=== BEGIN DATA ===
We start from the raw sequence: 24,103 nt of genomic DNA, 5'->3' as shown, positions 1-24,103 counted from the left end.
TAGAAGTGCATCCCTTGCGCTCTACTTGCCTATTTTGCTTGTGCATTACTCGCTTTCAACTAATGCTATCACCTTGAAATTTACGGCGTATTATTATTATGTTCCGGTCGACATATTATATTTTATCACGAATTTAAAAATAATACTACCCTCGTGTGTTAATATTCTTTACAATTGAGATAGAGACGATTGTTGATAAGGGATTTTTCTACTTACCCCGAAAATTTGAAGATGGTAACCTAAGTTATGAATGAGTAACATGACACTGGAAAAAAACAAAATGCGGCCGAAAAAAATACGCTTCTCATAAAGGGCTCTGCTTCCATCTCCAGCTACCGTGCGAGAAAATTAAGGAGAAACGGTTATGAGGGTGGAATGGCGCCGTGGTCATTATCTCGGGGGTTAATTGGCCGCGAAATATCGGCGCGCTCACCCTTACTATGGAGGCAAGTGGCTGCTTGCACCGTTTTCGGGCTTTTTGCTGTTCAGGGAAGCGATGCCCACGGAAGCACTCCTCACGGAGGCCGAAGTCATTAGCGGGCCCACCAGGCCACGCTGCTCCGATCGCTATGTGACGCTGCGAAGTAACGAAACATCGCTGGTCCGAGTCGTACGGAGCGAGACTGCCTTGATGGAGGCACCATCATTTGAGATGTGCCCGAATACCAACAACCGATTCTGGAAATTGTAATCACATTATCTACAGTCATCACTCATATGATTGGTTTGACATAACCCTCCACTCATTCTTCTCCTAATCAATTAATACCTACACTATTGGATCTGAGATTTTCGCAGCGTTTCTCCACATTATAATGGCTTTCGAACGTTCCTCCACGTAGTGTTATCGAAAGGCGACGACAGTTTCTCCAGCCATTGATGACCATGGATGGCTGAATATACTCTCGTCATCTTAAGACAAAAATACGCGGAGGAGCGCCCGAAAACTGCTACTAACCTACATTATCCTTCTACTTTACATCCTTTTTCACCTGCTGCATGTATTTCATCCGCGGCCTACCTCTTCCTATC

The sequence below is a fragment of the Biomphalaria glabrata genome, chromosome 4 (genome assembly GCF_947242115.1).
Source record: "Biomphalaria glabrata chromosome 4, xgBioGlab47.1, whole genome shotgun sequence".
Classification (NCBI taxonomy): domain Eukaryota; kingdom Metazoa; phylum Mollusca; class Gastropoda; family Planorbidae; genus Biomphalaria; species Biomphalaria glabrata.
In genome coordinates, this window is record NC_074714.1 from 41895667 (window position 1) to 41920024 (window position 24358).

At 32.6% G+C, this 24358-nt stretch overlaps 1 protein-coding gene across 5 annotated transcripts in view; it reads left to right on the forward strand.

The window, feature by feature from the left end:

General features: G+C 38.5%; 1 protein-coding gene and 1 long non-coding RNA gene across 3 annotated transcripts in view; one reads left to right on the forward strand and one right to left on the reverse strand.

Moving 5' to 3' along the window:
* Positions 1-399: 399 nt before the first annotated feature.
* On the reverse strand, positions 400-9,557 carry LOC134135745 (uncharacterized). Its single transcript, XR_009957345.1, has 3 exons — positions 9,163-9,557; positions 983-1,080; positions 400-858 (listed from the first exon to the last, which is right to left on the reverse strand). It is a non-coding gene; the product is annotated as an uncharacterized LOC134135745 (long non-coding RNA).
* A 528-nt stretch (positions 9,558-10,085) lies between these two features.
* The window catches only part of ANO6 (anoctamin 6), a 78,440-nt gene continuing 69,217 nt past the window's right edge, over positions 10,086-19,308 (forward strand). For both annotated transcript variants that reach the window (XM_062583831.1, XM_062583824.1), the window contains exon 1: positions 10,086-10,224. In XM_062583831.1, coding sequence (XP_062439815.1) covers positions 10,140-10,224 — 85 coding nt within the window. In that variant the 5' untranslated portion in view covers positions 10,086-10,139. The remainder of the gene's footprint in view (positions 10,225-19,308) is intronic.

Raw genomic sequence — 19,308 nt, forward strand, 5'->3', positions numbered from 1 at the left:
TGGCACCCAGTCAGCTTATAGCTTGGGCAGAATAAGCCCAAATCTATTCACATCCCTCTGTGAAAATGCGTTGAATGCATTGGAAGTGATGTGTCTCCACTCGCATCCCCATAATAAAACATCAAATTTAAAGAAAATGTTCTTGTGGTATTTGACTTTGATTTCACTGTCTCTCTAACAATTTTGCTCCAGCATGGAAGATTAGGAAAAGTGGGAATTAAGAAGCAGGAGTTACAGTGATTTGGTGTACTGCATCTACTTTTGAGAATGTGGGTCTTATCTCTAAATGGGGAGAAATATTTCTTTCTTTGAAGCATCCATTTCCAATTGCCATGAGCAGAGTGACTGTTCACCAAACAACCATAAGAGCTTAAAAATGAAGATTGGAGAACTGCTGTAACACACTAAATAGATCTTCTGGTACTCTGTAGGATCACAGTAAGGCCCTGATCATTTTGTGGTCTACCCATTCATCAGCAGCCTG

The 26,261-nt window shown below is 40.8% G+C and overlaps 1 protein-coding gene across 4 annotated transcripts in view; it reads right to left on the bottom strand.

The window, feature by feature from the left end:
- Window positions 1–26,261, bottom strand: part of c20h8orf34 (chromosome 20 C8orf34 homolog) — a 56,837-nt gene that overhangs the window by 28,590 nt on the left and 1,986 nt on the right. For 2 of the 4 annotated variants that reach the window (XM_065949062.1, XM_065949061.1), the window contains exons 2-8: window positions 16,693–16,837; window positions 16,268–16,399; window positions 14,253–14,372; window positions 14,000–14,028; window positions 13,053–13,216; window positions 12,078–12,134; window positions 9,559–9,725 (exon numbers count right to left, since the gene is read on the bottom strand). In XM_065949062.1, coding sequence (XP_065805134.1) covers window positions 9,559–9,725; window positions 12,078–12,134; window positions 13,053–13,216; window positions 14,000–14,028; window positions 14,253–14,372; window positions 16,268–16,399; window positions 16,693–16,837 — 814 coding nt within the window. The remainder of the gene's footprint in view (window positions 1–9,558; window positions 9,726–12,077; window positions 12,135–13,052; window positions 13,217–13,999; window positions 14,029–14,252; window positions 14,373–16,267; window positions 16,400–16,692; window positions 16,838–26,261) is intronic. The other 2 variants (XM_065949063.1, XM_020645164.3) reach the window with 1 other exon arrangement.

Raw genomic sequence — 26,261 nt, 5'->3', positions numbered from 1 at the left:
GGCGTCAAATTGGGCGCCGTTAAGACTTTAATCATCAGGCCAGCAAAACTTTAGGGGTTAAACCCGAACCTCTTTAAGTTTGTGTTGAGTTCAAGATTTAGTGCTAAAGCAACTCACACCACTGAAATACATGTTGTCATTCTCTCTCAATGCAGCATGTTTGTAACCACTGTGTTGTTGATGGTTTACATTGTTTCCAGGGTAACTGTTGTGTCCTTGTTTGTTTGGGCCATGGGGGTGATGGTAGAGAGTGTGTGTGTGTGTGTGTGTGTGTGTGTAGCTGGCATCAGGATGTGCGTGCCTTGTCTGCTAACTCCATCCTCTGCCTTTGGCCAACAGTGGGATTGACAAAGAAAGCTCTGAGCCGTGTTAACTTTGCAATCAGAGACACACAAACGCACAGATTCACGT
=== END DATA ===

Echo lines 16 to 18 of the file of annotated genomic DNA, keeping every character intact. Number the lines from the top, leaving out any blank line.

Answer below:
TGGCACCCAGTCAGCTTATAGCTTGGGCAGAATAAGCCCAAATCTATTCACATCCCTCTGTGAAAATGCGTTGAATGCATTGGAAGTGATGTGTCTCCACTCGCATCCCCATAATAAAACATCAAATTTAAAGAAAATGTTCTTGTGGTATTTGACTTTGATTTCACTGTCTCTCTAACAATTTTGCTCCAGCATGGAAGATTAGGAAAAGTGGGAATTAAGAAGCAGGAGTTACAGTGATTTGGTGTACTGCATCTACTTTTGAGAATGTGGGTCTTATCTCTAAATGGGGAGAAATATTTCTTTCTTTGAAGCATCCATTTCCAATTGCCATGAGCAGAGTGACTGTTCACCAAACAACCATAAGAGCTTAAAAATGAAGATTGGAGAACTGCTGTAACACACTAAATAGATCTTCTGGTACTCTGTAGGATCACAGTAAGGCCCTGATCATTTTGTGGTCTACCCATTCATCAGCAGCCTG

The 26,261-nt window shown below is 40.8% G+C and overlaps 1 protein-coding gene across 4 annotated transcripts in view; it reads right to left on the bottom strand.

The window, feature by feature from the left end: